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Scoliosis is treatable



Curvature of the spine needs to be caught early

scoliosis, adolescents, teens, treatable

About three million Americans are challenged by scoliosis each year, a spinal condition that most commonly occurs in adolescents and teens. How to discern and treat its symptoms?

Scoliosis occurs when the vertebrae in your back form a curved line or twist like a corkscrew instead of remaining straight. It can cause problems for the rest of a child's life if not detected early enough.

Megan Glosson says that the severity of scoliosis can vary from a slight abnormality to a complete disfiguration that affects how a person walks and breathes. Small curves in the spine aren't typically cause for serious concern, but when these curves are left untreated they can often worsen over time and negatively impact your child or teen's health.

Much to the dismay of parents, doctors still do not know the exact causes of scoliosis. Some children are born with curvatures in their vertebrae, whereas other times scoliosis develops after a growth spurt. The condition is most often detected in children between the ages of 10 and 15. Doctors believe that there is a genetic link to scoliosis, meaning that it often runs in families. Furthermore, girls develop scoliosis more often than boys, though doctors are not sure why.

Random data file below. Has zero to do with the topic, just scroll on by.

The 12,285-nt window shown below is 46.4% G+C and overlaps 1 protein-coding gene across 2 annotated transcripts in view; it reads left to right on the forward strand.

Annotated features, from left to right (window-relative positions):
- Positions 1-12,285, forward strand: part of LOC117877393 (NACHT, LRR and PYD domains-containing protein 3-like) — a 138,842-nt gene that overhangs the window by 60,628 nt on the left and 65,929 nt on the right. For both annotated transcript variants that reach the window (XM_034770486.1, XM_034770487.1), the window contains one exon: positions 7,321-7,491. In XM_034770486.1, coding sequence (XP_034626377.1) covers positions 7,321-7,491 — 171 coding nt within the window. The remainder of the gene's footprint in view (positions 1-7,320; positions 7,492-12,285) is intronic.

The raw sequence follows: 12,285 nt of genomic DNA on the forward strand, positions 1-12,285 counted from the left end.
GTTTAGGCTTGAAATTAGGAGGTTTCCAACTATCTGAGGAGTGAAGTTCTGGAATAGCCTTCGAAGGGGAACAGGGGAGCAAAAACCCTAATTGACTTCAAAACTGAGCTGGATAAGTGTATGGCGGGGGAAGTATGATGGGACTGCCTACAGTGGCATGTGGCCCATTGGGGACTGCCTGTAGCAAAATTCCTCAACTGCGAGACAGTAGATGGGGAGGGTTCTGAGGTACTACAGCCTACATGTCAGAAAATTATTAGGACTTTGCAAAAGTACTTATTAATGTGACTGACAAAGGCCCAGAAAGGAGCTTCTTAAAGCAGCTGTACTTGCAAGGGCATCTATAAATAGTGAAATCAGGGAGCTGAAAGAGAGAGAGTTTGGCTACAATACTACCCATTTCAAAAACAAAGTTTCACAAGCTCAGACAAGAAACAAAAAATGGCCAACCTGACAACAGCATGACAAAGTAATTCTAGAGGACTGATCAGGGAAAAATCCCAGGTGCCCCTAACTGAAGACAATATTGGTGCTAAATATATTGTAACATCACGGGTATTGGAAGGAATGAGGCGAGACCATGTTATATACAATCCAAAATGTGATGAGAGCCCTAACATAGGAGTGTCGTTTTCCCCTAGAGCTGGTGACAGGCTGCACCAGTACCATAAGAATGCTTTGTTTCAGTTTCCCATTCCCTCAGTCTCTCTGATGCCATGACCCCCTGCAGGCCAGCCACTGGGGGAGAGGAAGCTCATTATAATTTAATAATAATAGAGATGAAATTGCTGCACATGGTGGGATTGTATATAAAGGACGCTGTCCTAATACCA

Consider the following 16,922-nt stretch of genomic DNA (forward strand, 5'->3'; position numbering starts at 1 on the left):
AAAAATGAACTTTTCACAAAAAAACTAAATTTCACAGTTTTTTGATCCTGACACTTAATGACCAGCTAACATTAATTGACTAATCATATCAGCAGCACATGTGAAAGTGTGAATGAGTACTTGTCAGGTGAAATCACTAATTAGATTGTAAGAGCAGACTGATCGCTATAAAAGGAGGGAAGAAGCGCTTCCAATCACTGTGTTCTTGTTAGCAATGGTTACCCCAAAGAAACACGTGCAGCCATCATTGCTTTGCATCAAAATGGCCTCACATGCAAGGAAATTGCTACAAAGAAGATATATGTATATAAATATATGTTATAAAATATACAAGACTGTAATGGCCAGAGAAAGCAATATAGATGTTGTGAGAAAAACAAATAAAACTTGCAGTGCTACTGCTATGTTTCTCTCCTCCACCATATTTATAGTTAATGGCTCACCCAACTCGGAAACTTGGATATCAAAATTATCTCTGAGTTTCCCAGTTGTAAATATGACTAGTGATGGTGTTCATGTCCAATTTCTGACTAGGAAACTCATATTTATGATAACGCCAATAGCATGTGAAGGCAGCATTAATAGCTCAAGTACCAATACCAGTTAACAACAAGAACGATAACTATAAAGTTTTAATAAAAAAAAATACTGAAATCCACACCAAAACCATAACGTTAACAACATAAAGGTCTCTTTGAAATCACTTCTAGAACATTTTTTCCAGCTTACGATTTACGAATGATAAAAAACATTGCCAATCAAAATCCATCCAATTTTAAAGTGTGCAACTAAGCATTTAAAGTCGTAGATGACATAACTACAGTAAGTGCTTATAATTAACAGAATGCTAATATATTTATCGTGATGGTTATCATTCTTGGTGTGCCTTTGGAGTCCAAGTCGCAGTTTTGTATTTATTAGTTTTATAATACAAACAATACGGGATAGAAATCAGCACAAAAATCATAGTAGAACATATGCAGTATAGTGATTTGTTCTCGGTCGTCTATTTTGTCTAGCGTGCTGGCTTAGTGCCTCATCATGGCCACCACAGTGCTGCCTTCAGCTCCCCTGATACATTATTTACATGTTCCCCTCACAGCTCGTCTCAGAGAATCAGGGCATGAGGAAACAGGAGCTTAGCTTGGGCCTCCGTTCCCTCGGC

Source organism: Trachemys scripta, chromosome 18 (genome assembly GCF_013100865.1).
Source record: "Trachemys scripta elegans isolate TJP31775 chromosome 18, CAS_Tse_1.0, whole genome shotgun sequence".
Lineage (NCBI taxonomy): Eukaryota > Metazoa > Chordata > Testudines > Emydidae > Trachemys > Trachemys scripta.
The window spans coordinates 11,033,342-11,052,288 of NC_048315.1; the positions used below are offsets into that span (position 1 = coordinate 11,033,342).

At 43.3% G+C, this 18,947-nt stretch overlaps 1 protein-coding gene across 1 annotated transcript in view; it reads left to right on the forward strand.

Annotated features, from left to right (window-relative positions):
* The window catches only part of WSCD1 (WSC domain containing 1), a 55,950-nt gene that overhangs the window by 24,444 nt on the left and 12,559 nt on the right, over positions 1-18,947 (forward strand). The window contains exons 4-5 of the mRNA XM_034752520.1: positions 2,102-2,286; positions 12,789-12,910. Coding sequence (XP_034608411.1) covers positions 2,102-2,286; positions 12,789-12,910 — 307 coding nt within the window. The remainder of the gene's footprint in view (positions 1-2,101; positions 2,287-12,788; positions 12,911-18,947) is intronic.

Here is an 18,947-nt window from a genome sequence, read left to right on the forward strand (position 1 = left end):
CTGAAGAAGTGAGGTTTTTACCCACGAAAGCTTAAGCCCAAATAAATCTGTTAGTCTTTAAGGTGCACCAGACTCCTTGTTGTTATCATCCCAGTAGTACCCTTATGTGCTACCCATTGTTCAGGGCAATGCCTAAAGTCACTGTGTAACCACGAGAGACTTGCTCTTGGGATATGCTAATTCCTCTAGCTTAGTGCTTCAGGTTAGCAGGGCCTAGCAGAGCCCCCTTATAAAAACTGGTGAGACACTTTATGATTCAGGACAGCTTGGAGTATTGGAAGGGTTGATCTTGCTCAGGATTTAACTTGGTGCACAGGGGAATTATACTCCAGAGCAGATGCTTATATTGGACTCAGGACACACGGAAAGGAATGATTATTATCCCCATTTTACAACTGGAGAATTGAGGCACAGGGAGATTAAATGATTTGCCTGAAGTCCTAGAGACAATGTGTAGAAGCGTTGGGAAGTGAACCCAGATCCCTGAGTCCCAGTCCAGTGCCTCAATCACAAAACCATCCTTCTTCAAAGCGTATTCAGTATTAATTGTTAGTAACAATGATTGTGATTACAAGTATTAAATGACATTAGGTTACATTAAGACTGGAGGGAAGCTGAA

Although parents worry that heavy backpacks and poor posture may cause scoliosis, doctors say that these issues do not cause curvatures in vertebrae.

You can check your child for scoliosis by doing a simple test.

  • Have them stand up straight
  • Let them bend down at the waist
  • Bring their forehead to their belly button
  • Ask them to roll the back forward while bending

If scoliosis is occurring, you and the doctor will notice that one side of your child's ribs sit higher than the other. When scoliosis is suspected, a child's pediatrician or family doctor will order an X-ray to measure the curvature of the spine.

If a child's scoliosis is mild, often times doctors will just monitor it or prescribe physical therapy. If it appears that scoliosis may cause more serious health problems, doctors often issue a back brace to prevent further curvature and to hopefully correct the alignment of the vertebrae. In some cases, surgery may be required.

Early intervention can help avoid further damage during additional growth spurts. Luckily, only about 10 percent of children with scoliosis require surgery, and just 30 percent even need a corrective back brace.




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